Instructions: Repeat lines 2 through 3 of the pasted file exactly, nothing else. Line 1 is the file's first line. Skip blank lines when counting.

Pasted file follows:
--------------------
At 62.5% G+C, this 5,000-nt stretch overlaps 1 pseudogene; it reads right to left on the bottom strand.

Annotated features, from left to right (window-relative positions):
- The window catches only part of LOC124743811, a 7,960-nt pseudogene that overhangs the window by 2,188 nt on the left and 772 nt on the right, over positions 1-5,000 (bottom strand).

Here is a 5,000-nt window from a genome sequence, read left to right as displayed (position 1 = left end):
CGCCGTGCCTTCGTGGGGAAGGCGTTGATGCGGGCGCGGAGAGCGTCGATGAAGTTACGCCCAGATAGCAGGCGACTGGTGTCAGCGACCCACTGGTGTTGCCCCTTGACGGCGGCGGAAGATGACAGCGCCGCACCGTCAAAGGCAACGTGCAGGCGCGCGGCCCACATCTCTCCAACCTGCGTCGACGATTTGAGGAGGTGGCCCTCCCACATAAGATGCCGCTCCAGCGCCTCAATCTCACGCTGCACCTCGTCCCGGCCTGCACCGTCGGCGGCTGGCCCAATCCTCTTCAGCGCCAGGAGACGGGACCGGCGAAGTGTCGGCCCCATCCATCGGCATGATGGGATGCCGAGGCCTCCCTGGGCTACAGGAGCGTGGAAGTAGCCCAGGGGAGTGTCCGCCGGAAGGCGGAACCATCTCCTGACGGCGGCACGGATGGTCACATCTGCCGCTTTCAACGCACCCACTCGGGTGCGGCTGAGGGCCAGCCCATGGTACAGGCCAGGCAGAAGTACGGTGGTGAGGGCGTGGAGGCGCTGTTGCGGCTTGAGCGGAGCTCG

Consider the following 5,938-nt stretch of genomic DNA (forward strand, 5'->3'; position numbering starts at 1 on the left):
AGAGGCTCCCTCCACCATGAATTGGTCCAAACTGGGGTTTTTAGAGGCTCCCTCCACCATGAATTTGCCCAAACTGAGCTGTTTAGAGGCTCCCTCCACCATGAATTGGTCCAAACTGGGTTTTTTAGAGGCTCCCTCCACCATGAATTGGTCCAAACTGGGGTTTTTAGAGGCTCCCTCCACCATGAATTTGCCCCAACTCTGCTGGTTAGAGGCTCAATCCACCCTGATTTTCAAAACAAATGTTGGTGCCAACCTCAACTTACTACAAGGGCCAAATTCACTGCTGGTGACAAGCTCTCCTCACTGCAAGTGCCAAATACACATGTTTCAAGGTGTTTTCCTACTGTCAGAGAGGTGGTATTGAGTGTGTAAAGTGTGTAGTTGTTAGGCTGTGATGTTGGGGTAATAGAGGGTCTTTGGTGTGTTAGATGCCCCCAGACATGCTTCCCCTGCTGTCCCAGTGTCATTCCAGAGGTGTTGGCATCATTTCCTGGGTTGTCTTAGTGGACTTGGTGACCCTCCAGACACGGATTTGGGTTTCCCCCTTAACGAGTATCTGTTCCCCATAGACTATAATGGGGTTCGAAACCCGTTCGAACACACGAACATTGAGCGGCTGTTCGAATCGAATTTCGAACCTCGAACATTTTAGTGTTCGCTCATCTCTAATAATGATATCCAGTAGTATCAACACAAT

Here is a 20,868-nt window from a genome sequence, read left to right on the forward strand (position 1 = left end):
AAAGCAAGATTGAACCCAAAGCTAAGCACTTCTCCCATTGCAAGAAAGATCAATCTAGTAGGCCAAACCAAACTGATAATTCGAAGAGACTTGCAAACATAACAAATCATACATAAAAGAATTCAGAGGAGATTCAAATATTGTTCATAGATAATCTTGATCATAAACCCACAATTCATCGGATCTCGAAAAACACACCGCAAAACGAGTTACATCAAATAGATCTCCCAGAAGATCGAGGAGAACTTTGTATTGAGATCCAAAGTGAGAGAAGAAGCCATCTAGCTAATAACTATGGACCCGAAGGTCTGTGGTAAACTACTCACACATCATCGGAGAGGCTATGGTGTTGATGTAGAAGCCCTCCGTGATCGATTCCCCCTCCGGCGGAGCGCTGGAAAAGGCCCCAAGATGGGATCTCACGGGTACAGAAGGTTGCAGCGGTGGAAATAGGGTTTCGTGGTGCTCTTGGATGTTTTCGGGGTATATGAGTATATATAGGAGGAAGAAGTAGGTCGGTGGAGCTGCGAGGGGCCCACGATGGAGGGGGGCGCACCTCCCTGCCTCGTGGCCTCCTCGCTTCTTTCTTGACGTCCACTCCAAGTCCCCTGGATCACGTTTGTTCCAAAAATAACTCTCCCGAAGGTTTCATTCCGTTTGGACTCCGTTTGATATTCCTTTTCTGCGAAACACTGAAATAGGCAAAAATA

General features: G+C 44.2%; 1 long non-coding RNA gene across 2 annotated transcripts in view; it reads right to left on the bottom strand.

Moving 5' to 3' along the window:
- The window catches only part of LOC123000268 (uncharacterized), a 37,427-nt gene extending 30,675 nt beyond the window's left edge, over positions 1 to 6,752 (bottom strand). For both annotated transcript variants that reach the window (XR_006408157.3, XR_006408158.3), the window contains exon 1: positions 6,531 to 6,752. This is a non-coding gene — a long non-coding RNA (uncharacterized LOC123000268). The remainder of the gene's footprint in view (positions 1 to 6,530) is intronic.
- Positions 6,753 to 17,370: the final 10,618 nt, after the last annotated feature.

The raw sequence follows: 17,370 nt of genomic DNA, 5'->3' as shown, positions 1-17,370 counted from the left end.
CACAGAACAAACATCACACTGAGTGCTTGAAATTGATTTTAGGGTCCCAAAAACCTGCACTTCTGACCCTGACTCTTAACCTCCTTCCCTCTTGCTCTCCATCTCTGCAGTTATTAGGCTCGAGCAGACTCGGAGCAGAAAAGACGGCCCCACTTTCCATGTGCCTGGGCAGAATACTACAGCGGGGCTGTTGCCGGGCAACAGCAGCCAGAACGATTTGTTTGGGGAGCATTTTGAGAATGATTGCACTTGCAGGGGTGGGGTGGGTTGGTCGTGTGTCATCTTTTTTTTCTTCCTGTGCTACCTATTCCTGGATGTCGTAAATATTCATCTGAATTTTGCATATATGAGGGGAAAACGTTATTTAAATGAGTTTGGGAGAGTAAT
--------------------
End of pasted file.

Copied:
Annotated features, from left to right (window-relative positions):
- The window catches only part of LOC124743811, a 7,960-nt pseudogene that overhangs the window by 2,188 nt on the left and 772 nt on the right, over positions 1-5,000 (bottom strand).